youthquake • \YOOTH-kwayk\ • noun
: a shift in cultural norms influenced by the values, tastes, and mores of young people
“One late afternoon in the summer of 2009, I was walking down Wythe Avenue, a thoroughfare in Brooklyn’s Williamsburg neighborhood still lined with warehouses that were home to vintage clothing and indie-band practice spaces and peppered with a few bars and restaurants. At this point, Williamsburg had earned a reputation as the home of a global youthquake of fashion,music and culture.” — Anne Szustek, Business Insider,March 11, 2015
“There have been innumerable situations in which the senior employees of Don’s firm … have seemed …unwilling or unable to truly understand the changes the world was going through.… They tried to harness the energy of the youthquake of the ‘60s here and there, but the true import of all the cultural and social changes of the last decade more or less passed them by.” —Maureen Ryan, Huffington Post, April 27, 2015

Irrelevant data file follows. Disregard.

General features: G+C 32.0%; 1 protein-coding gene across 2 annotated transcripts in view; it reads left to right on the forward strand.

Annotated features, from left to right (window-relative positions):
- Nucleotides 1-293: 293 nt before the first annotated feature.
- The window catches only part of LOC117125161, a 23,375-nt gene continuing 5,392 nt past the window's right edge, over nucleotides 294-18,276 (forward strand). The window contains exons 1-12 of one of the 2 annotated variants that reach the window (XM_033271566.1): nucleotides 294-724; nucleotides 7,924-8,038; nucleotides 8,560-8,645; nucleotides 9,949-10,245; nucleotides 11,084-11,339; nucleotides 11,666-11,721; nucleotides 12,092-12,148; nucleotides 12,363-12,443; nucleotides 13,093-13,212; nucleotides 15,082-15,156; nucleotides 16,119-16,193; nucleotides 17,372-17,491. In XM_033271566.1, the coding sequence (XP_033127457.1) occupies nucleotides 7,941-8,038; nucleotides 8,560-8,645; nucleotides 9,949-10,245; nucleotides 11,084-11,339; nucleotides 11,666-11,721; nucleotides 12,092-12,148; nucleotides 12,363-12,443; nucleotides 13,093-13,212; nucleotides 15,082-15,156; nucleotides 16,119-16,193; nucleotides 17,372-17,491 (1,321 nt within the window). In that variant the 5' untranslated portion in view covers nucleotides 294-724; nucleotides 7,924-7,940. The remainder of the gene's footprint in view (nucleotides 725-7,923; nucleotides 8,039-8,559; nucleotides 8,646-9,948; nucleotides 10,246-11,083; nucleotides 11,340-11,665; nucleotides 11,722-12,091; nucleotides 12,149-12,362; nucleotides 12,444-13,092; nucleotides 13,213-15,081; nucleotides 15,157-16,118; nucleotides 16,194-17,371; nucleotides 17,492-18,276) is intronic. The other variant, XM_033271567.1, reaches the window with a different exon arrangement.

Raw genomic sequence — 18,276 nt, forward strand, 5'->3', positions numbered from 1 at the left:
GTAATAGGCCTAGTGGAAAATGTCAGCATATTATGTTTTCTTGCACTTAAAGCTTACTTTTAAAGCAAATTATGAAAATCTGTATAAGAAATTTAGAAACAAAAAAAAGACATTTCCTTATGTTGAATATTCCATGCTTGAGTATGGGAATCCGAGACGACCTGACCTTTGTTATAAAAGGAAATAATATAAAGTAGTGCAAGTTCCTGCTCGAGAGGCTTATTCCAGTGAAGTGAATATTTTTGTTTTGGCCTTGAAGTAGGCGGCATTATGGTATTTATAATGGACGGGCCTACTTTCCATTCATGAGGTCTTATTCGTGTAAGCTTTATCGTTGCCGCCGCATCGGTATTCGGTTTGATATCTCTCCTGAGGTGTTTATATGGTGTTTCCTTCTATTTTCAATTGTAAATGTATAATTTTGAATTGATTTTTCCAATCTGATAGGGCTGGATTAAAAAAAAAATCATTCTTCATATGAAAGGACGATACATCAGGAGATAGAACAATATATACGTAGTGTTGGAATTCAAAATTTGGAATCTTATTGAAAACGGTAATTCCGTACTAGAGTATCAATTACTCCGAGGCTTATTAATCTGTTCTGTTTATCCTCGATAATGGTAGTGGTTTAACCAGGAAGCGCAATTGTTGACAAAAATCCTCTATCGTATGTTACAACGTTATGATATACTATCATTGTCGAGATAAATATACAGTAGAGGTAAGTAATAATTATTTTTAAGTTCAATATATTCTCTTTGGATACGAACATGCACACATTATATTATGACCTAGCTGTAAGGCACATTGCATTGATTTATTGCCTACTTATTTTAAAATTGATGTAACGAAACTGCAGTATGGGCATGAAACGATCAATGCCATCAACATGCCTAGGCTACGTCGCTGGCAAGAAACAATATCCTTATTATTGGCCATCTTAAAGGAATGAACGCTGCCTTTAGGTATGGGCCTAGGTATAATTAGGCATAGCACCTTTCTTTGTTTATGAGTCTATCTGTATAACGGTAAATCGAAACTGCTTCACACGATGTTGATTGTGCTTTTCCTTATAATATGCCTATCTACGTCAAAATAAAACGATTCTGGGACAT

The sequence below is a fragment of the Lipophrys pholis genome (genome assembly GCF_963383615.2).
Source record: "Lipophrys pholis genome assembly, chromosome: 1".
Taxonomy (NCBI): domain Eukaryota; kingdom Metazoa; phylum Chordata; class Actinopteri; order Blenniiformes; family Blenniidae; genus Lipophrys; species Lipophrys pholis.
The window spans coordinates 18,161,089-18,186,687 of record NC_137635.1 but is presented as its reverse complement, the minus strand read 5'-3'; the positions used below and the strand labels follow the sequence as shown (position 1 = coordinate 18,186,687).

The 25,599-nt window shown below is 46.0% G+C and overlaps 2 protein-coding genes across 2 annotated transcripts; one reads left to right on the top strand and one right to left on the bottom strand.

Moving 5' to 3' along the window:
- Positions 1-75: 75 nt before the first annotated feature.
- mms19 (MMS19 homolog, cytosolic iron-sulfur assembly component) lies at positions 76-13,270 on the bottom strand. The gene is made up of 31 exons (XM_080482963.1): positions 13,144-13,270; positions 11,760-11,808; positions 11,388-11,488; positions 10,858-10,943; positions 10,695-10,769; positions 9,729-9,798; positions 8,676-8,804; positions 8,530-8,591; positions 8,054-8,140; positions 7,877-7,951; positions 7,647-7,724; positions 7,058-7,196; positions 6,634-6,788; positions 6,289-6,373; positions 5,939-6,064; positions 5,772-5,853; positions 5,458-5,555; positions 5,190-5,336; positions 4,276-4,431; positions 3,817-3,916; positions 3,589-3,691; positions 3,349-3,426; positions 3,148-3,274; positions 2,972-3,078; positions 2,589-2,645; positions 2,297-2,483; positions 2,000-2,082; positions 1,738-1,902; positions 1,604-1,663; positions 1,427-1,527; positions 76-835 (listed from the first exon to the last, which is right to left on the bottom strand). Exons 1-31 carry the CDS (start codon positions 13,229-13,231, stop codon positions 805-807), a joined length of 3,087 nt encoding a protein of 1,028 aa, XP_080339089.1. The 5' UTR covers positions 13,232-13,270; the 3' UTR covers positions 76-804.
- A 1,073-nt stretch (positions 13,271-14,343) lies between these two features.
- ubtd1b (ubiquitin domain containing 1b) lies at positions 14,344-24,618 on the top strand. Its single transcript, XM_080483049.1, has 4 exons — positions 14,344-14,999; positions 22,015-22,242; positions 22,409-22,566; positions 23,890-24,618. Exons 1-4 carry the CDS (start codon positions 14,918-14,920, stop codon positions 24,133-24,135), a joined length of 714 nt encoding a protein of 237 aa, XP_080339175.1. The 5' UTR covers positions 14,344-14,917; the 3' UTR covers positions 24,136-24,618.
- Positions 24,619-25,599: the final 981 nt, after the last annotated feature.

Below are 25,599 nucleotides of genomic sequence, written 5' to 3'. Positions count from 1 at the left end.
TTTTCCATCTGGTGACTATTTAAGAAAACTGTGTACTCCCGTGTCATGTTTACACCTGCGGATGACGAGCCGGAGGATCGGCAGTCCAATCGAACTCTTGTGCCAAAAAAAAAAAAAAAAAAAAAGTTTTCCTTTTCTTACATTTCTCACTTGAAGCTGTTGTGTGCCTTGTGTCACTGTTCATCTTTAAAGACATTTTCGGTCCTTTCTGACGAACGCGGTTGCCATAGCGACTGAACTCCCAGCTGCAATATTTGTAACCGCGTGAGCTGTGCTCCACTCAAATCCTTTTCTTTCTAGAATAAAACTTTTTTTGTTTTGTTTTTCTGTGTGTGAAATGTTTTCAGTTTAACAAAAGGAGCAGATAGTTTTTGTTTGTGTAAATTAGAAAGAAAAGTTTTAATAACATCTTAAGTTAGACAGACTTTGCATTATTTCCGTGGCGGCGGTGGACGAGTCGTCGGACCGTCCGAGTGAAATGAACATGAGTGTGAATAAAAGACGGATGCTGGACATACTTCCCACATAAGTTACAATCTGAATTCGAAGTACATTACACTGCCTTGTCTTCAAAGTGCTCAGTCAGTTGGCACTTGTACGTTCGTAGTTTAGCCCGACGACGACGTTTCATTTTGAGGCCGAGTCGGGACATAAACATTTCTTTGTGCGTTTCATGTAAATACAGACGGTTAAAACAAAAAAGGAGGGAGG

Did you know?
The 1960s were a time of seismic social upheaval brought about by young people bent on shaking up the establishment. From politics to fashion to music, the ways of youth produced far-reaching cultural changes. Linguistically, the sixties saw the addition to English of such words as flower child, peacenik, hippie, love beads,trippy, vibe, freak-out, and love-in. Not surprisingly, they also saw the emergence of youthquake. Although commonly attributed to Vogue editor Diana Vreeland, an earlier use of youthquake in print comes from a 1966 article in McCall’s: “the youthquake, as some call it … has swept both sides of the Atlantic.”